Stephenson unveils campaign manifesto
Jamaica Football Federation (JFF) presidential candidate, Ambassador Stewart Stephenson, has officially unveiled his campaign manifesto ahead of the elections on September 16.
At a breakfast ceremony yesterday at the Terra Nova All Suite Hotel before some of Jamaica's most powerful persons in the private sector, Stephenson announced some of his plans if elected the next JFF president..
Some of those in attendance were Red Stripe managing director Ricardo Nuncio, Sagicor Group Jamaica chief executive officer Christopher Zacca, GraceKennedy Financial Group consultant Peter Moses, Private Sector Organisation of Jamaica president Paul Scott, Flow vice president Donovan White, former JFF president Crenston Boxhill and Stephenson's close friend Allie McNab, who also serves as an adviser in the Ministry of Sport, among others.
In his manifesto, Stephenson said that his plans are both for the short term and the medium term.
His short-term aims are for the period of 2017 to 2019 and involves technical, financial governance and player development reforms to the JFF.
Technically, some of the key aims of Stephenson are that he hopes to establish a national football philosophy, which he said would lay a foundation for qualification to the 2022 FIFA World Cup in Qatar; and to establish national Under-17 and Under-20 regional squads for Qatar 2022. This, he said, would be in the form of western and eastern teams, to cut down on travel difficulties for players going from the other end of the island, to the training centre at the Mona Campus of the University of the West Indies.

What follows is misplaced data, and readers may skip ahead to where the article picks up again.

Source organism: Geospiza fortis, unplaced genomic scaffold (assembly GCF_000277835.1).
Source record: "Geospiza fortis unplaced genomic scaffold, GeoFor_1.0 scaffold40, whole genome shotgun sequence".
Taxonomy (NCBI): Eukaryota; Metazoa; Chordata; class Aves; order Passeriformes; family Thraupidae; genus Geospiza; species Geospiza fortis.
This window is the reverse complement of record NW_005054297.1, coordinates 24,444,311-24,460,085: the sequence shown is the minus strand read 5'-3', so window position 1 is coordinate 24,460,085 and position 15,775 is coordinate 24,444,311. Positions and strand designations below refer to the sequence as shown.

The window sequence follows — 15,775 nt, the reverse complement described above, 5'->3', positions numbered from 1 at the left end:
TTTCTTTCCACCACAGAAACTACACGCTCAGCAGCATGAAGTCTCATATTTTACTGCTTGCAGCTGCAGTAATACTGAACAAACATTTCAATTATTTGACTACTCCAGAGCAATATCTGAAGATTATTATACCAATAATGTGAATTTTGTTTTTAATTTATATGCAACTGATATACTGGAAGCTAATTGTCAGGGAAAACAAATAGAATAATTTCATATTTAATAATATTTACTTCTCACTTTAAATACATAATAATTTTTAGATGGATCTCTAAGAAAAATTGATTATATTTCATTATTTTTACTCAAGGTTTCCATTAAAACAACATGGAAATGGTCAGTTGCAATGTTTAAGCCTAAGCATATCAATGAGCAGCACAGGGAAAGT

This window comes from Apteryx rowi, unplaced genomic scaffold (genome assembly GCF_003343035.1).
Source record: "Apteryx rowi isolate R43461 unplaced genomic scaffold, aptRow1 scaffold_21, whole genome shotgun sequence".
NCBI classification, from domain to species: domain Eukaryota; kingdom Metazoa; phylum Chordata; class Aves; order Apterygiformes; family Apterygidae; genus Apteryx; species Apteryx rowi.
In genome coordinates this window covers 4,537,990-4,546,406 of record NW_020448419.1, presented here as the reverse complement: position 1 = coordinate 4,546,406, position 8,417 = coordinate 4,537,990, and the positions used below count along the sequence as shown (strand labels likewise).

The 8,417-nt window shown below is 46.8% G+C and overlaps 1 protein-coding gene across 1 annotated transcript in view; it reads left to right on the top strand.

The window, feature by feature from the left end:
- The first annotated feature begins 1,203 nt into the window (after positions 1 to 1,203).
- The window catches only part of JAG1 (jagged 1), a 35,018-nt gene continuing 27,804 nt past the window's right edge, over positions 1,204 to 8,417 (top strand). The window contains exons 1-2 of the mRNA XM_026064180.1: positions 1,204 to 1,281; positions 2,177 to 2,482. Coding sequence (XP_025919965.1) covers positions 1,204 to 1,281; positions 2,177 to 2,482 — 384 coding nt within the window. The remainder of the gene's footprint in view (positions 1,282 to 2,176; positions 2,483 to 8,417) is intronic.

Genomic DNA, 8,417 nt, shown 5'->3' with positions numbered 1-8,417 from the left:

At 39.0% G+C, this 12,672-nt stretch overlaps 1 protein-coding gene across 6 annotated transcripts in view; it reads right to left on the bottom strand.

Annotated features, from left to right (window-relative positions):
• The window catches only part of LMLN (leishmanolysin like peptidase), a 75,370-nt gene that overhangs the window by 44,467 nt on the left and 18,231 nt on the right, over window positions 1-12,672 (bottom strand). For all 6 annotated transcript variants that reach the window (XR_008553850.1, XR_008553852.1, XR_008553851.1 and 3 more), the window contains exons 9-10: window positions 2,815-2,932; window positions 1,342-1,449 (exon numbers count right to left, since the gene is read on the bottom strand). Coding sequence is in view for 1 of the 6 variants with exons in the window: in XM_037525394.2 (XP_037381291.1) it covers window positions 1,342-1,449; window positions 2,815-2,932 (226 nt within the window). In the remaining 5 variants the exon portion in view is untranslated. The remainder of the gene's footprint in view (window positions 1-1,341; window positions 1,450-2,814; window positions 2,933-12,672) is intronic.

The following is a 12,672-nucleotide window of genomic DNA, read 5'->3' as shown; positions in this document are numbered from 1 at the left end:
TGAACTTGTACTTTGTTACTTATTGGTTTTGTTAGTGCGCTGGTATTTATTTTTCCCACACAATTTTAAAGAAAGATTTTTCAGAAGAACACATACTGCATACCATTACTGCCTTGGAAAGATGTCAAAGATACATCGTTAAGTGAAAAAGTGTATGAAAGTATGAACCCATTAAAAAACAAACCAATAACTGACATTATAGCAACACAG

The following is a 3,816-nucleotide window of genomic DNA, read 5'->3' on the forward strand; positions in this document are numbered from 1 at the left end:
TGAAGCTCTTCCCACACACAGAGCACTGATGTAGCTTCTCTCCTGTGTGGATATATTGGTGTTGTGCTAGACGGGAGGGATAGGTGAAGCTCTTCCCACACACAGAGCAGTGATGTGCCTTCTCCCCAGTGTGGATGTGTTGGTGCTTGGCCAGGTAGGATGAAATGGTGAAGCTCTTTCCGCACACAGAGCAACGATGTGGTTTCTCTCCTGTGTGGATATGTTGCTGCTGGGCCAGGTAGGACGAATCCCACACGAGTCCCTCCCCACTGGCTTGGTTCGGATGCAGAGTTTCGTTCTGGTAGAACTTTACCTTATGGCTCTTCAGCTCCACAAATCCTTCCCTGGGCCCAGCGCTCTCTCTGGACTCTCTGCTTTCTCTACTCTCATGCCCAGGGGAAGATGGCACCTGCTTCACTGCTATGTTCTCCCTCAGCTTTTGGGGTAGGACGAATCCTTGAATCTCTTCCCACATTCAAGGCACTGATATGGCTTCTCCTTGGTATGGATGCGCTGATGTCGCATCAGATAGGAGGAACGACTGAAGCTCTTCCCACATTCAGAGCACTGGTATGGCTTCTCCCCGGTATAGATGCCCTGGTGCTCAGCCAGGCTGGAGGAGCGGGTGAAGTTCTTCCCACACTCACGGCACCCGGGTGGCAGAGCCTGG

BASES NEEDED FOR TRAINING
"Jamaica is a small country," he said. "The talent is easily identifiable. We need to find a way in which we can get those players together, keep them together and get the best out of them. This is why the scheme that we have provided is two regional centres. Immediately 40 Under-17 in Montego Bay, 40 Under-17 in Kingston, 40 Under-20 in Montego Bay, 40 Under-20 in Kingston. And we concentrate on building them and preparing for Qatar."
However, Stephenson said that this does not mean a similar centre would be created in western Jamaica.
"I don't think we have the resources to do that, but there are facilities in the west," he said. "You just need to create a base where the players can assemble, they can be trained and prepared."
Financially in the short term, Stephenson's key aims are to have annual audited financial statements published; private sector sponsorship to underwrite budgetary commitments; and a revision of the monthly allowance to elected JFF board members.
With regard to governance, Stephenson wants to appoint heads of delegations for teams travelling based on a roster system; and standing committees of seven to nine members.
Stephenson's player development goals include monitoring the transition of schoolboy players into senior leagues; supporting women's football up to the Under 20 level and developing what he describes as a "comprehensive" database on national players.
The medium-term goal involves the period of 2017 to 2023. In the medium term, Stephenson's main aims include a review of the national philosophy and national football development plan, reduction of the JFF's debts, working with the Sports Development Foundation to create what he describes as an international standard field in each parish; and creating a welfare fund for retired national players.